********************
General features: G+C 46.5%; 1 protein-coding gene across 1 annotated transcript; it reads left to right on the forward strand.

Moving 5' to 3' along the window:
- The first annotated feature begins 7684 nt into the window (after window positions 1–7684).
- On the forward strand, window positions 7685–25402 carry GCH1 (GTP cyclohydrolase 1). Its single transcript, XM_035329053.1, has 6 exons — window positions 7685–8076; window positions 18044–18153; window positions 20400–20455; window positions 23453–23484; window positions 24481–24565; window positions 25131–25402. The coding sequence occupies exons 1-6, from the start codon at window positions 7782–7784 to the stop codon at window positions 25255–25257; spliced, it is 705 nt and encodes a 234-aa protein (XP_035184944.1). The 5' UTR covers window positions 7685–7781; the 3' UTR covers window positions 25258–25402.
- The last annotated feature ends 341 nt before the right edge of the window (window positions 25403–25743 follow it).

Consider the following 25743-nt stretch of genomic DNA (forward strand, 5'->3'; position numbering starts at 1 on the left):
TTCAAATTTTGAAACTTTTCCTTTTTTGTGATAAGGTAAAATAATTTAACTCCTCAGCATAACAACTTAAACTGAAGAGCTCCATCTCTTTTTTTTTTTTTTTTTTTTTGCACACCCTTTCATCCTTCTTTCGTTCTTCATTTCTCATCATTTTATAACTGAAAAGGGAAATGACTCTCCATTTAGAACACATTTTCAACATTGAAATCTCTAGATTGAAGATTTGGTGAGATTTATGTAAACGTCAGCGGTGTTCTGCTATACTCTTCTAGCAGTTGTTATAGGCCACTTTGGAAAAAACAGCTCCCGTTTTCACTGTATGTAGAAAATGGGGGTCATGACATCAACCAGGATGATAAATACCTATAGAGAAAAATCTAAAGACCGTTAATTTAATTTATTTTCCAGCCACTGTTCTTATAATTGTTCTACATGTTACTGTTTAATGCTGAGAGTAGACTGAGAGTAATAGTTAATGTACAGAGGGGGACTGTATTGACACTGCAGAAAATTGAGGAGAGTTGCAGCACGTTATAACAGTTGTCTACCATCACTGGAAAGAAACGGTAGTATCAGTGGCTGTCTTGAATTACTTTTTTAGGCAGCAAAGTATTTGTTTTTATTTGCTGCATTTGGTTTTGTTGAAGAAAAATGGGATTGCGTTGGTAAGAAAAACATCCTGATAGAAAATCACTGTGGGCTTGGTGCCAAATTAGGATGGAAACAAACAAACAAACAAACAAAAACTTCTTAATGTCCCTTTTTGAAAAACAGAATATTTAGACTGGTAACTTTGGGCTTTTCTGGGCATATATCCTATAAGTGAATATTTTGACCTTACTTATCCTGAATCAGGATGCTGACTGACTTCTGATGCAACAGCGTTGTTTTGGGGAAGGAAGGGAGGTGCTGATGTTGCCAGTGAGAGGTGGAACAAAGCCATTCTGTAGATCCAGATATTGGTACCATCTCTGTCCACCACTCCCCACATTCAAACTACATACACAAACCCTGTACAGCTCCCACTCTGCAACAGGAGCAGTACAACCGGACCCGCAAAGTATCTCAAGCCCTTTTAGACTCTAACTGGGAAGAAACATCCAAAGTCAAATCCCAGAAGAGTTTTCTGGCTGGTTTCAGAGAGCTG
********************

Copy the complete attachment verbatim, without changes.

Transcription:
General features: G+C 46.5%; 1 protein-coding gene across 1 annotated transcript; it reads left to right on the forward strand.

Moving 5' to 3' along the window:
- The first annotated feature begins 7684 nt into the window (after window positions 1–7684).
- On the forward strand, window positions 7685–25402 carry GCH1 (GTP cyclohydrolase 1). Its single transcript, XM_035329053.1, has 6 exons — window positions 7685–8076; window positions 18044–18153; window positions 20400–20455; window positions 23453–23484; window positions 24481–24565; window positions 25131–25402. The coding sequence occupies exons 1-6, from the start codon at window positions 7782–7784 to the stop codon at window positions 25255–25257; spliced, it is 705 nt and encodes a 234-aa protein (XP_035184944.1). The 5' UTR covers window positions 7685–7781; the 3' UTR covers window positions 25258–25402.
- The last annotated feature ends 341 nt before the right edge of the window (window positions 25403–25743 follow it).

Consider the following 25743-nt stretch of genomic DNA (forward strand, 5'->3'; position numbering starts at 1 on the left):
TTCAAATTTTGAAACTTTTCCTTTTTTGTGATAAGGTAAAATAATTTAACTCCTCAGCATAACAACTTAAACTGAAGAGCTCCATCTCTTTTTTTTTTTTTTTTTTTTTGCACACCCTTTCATCCTTCTTTCGTTCTTCATTTCTCATCATTTTATAACTGAAAAGGGAAATGACTCTCCATTTAGAACACATTTTCAACATTGAAATCTCTAGATTGAAGATTTGGTGAGATTTATGTAAACGTCAGCGGTGTTCTGCTATACTCTTCTAGCAGTTGTTATAGGCCACTTTGGAAAAAACAGCTCCCGTTTTCACTGTATGTAGAAAATGGGGGTCATGACATCAACCAGGATGATAAATACCTATAGAGAAAAATCTAAAGACCGTTAATTTAATTTATTTTCCAGCCACTGTTCTTATAATTGTTCTACATGTTACTGTTTAATGCTGAGAGTAGACTGAGAGTAATAGTTAATGTACAGAGGGGGACTGTATTGACACTGCAGAAAATTGAGGAGAGTTGCAGCACGTTATAACAGTTGTCTACCATCACTGGAAAGAAACGGTAGTATCAGTGGCTGTCTTGAATTACTTTTTTAGGCAGCAAAGTATTTGTTTTTATTTGCTGCATTTGGTTTTGTTGAAGAAAAATGGGATTGCGTTGGTAAGAAAAACATCCTGATAGAAAATCACTGTGGGCTTGGTGCCAAATTAGGATGGAAACAAACAAACAAACAAACAAAAACTTCTTAATGTCCCTTTTTGAAAAACAGAATATTTAGACTGGTAACTTTGGGCTTTTCTGGGCATATATCCTATAAGTGAATATTTTGACCTTACTTATCCTGAATCAGGATGCTGACTGACTTCTGATGCAACAGCGTTGTTTTGGGGAAGGAAGGGAGGTGCTGATGTTGCCAGTGAGAGGTGGAACAAAGCCATTCTGTAGATCCAGATATTGGTACCATCTCTGTCCACCACTCCCCACATTCAAACTACATACACAAACCCTGTACAGCTCCCACTCTGCAACAGGAGCAGTACAACCGGACCCGCAAAGTATCTCAAGCCCTTTTAGACTCTAACTGGGAAGAAACATCCAAAGTCAAATCCCAGAAGAGTTTTCTGGCTGGTTTCAGAGAGCTG